Sleep training inevitably creates an overtired state. The child is awake longer than he should as he learns to fall asleep independently. Over-tiredness leads to more night wakings and early wake up time.

So best to clear sleep debt before it accumulates more during sleep training. Persevere on the sleep training, and once the child knows how to sleep independently, he can self-correct and clear sleep debt more efficiently by sleeping well.

The first thing I wanted to do is to make sure JBL is not overtired before I start sleep training. I tried to give her early bedtime whenever we can. That means fewer outings for the family — which is a bit hard to sacrifice when I have an over-active toddler. So I resort to naps on the go. BUT!

Naps on the go, such as in baby carriers, car seat, and stroller, are not as restorative / deep as in cot. Hence they can easily accumulate sleep debt even if they sleep as long as they are in cot.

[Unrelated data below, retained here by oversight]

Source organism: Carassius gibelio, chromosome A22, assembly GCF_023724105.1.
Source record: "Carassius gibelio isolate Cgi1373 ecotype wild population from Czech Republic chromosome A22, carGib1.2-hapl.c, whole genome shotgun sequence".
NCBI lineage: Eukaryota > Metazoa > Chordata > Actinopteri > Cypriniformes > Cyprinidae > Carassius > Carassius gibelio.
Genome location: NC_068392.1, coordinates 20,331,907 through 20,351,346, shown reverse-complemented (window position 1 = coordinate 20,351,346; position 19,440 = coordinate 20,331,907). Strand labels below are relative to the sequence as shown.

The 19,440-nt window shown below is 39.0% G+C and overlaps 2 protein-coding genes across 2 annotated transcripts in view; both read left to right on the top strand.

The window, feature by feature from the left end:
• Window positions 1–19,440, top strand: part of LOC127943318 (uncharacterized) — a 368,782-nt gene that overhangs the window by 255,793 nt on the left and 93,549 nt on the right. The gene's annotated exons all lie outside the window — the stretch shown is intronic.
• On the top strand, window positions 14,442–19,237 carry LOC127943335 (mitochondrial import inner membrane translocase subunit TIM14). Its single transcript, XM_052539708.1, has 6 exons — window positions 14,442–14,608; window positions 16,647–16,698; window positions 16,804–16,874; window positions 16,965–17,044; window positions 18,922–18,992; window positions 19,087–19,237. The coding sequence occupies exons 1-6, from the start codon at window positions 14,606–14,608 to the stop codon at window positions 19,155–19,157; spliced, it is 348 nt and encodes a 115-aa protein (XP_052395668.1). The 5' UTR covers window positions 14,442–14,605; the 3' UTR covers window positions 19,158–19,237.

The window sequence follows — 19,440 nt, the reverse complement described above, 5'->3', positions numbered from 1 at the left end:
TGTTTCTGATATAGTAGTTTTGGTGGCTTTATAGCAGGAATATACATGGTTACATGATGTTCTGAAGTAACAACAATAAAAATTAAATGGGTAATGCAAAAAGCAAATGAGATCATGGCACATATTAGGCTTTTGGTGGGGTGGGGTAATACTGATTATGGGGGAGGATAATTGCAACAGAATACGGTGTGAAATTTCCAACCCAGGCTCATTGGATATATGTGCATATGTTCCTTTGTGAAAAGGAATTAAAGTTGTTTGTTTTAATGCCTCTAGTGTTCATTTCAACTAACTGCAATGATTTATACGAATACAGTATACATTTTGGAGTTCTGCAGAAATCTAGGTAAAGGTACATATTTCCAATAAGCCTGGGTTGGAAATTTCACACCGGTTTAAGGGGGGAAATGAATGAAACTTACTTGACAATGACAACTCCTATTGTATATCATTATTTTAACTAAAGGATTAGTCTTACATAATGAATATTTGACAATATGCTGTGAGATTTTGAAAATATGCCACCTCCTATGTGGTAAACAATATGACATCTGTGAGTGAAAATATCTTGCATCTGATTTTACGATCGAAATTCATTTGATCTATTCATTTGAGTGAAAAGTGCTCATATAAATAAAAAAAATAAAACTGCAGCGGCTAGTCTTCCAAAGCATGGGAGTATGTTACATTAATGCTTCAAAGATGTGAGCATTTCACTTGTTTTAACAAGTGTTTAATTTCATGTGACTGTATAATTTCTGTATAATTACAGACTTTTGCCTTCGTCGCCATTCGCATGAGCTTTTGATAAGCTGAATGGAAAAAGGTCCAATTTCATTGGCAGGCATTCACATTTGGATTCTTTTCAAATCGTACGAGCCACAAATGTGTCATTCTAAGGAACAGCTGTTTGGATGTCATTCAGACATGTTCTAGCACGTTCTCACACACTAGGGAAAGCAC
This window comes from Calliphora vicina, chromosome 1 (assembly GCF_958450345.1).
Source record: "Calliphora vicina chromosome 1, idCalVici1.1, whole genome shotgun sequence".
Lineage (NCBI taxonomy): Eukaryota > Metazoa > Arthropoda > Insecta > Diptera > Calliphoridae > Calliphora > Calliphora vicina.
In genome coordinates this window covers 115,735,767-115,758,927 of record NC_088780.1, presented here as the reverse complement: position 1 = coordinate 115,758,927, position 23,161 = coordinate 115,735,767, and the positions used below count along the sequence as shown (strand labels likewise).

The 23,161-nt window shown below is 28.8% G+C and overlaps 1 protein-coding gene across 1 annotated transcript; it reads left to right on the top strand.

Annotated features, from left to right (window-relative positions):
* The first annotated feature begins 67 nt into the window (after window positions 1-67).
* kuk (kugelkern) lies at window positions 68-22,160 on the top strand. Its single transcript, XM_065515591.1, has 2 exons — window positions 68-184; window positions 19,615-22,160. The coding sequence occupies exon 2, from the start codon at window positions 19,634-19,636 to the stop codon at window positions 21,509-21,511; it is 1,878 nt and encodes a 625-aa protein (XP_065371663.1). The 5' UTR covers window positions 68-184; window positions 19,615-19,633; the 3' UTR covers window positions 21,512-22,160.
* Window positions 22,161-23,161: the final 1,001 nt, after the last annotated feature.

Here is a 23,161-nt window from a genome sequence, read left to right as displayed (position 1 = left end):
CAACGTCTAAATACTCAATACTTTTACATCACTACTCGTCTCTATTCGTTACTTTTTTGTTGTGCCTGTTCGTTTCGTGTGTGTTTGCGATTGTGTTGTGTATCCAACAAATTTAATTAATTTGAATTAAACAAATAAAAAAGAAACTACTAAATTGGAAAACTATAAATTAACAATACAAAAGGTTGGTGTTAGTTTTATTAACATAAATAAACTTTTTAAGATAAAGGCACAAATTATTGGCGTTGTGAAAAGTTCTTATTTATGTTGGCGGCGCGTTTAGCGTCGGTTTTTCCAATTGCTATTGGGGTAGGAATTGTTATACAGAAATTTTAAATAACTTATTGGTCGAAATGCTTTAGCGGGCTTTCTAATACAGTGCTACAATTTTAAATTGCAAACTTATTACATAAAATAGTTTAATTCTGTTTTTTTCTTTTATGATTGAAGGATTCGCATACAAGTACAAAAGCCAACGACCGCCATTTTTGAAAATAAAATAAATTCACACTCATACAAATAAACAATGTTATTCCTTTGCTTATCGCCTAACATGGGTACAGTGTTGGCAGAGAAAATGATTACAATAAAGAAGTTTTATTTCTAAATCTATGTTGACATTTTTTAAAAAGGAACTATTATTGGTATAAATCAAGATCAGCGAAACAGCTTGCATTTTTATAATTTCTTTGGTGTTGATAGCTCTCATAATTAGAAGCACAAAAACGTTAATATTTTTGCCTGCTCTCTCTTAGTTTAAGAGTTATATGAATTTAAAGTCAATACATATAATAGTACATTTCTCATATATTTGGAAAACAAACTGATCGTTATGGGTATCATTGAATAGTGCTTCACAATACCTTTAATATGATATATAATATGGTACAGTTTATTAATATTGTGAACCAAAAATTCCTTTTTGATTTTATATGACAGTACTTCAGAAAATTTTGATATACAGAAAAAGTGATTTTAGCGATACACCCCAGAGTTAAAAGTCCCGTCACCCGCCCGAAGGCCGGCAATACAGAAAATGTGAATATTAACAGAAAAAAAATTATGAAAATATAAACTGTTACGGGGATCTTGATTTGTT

Guidelines: Required Hours and Schedules


Requirements for 6 and 7 months old

Babies at 6 months old are on a solid 3 nap schedule and may be down to only 1 night feeding.

General Requirements

  • Max WT (6 | 7 months old): 1.75 – 2.5 hours | 2 – 2.75 hours
  • *Average Total WT: 8 – 9 hours
  • Total Sleep Required: 14-15 hours
  • Average hours of night sleep (not incl. night wakings): 11- 12 hours
  • **Recommended wait time (before responding to night wakings): 15 minutes

Nap Requirements

  • ^Typical number of naps: 3 naps (3-4 hours in total)
  • Max Nap Length: 2 hours
  • ^^End naps by: 5:00PM

*This is calculated based on total wake time in the day, less off any night feeding, night wakes or over tiredness. It’s a bit of a chore to calculate this, so sometimes I skip this, although it’s an important stats for sleep training gurus.